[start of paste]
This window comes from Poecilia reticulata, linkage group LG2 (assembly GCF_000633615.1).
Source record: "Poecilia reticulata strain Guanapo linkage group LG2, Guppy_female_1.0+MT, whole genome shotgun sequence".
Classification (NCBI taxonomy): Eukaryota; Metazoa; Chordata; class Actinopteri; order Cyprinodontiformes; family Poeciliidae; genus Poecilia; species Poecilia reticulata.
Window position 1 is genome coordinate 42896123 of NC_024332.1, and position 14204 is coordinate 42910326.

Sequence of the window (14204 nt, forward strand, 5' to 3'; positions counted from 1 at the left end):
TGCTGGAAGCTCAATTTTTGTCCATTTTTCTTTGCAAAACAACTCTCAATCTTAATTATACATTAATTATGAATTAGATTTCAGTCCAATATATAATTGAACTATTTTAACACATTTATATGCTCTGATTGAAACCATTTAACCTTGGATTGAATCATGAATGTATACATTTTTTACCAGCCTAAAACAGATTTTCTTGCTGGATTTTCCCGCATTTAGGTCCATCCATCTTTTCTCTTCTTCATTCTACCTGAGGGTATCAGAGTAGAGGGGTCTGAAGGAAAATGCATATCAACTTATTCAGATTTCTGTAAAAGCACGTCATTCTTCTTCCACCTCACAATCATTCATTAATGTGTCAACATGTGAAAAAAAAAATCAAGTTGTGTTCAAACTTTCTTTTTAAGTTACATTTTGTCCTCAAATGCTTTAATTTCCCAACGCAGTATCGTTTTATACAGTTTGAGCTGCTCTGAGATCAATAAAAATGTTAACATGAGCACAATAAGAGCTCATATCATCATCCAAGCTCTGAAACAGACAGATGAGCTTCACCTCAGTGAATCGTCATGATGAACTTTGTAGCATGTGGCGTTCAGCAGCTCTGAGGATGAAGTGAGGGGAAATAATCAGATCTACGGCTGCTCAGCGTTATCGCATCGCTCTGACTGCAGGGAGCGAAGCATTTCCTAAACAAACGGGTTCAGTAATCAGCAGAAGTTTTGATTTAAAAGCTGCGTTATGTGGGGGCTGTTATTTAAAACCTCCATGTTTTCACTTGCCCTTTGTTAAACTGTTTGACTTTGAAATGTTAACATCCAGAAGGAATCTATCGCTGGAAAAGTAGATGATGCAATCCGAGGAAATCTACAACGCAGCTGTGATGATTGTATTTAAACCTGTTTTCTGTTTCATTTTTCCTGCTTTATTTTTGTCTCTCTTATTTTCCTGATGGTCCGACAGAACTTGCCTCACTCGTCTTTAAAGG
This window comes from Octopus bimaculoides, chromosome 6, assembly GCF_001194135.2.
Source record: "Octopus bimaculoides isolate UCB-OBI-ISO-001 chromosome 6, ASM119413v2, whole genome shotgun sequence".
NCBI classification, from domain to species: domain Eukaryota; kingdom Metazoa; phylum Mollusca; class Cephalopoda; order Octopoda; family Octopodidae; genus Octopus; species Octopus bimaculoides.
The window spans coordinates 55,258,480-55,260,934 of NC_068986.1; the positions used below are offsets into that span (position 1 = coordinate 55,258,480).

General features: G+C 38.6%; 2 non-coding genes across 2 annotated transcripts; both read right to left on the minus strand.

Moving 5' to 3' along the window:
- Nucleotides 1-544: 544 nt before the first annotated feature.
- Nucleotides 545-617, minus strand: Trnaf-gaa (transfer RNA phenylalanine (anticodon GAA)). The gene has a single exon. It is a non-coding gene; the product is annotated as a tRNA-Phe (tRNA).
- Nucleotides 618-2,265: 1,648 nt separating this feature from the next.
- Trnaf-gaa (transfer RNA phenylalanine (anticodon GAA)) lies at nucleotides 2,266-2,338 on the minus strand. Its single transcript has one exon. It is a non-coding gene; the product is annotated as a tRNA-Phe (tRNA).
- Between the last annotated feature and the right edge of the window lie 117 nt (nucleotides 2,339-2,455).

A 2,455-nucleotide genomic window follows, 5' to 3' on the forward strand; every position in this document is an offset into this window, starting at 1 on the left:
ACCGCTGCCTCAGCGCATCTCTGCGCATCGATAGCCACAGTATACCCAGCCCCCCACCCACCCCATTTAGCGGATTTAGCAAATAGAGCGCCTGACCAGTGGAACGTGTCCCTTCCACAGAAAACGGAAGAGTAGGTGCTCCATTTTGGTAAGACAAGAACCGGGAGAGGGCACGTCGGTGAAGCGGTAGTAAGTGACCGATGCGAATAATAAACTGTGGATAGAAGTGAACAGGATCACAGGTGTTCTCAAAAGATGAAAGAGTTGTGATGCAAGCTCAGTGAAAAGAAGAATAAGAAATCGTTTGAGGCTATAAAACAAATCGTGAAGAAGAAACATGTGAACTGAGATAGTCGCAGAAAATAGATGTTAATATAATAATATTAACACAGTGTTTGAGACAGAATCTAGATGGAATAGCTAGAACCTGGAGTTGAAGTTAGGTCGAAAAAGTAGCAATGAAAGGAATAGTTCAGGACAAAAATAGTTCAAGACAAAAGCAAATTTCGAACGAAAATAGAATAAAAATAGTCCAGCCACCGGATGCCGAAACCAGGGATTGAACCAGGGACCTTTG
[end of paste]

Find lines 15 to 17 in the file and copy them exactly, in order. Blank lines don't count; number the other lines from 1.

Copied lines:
- Nucleotides 618-2,265: 1,648 nt separating this feature from the next.
- Trnaf-gaa (transfer RNA phenylalanine (anticodon GAA)) lies at nucleotides 2,266-2,338 on the minus strand. Its single transcript has one exon. It is a non-coding gene; the product is annotated as a tRNA-Phe (tRNA).
- Between the last annotated feature and the right edge of the window lie 117 nt (nucleotides 2,339-2,455).